I have to admit, I’ve never had a particularly high pain threshold, but recently my ability to deal with pain was seriously tested. After a night out celebrating a friend’s birthday (which might have involved drinking one or two ice-chilled, acidic yet strangely compelling and colourful cocktails), I woke up to the most severe dental pain I’ve ever had the displeasure to endure. Thinking the ice in the cocktails must have caused some sensitivity, I tried to “ride it out”, but it got worse and worse and worse. Without wanting to wallow in too much drama and hyperbole, I’d say that it felt like a shark had bitten off the whole left side of my face…
I quickly realised I needed help so I made an emergency appointment to see my dentist. He examined the affected area, gave me some temporary pain relief, and diagnosed the likely problem as an old filling that may need drilling and replacing. In fact, I might need a dreaded root-canal filling or even an extraction. Scary news indeed! I was sent home to consider my options, taking a veritable cornucopia of painkillers to get me through. I was due to return in one week to have more treatment.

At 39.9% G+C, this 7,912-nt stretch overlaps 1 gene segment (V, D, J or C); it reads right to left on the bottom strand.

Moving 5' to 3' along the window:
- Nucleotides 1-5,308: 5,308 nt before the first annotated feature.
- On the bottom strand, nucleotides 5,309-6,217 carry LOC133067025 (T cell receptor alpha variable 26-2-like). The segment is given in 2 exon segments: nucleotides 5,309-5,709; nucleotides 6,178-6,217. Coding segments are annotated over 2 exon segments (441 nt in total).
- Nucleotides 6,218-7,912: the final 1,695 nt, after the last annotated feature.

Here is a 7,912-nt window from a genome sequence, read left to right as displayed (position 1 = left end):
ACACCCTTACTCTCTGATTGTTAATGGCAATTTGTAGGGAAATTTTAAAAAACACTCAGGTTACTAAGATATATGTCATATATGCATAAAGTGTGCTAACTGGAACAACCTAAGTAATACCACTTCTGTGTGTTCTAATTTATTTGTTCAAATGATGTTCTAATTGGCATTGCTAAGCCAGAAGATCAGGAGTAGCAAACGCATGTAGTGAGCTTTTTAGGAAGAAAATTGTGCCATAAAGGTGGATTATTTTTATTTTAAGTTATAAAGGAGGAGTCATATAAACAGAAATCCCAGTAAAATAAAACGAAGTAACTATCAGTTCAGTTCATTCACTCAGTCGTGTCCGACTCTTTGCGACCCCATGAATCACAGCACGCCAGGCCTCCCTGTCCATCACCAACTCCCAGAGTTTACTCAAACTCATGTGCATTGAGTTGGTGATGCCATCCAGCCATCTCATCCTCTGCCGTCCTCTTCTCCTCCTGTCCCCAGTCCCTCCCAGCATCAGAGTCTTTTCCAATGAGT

The importance of holstic analysis and diagnosis
The weekend came. The pain escalated, and became even more severe. I couldn’t see my regular dentist so I visited another clinic. Here’s the thing: this second dentist examined my whole mouth, not just the area that caused pain. She identified a cavity over the other side of my mouth, and explained how sometimes patients get “referred pain”; that’s pain in one area that is triggered by a problem in a completely different area. She gave a holistic diagnosis, and recommended starting with the least evasive action, filling this cavity, and only working up to root canal or extraction only if absolutely necessary.
This scenario resonated with me. How many projects are progressed in response to acute pain of a “burning platform” where the only option seems to be both drastic and urgent? Yet if the organisation is in pain, has it inadvertently opted for an invasive procedure that might not even be necessary? Knee-jerk reactions lead to unnecessary surgery on our processes, systems and IT. Surgery that might even make the problem worse. An extracted tooth will never grow back.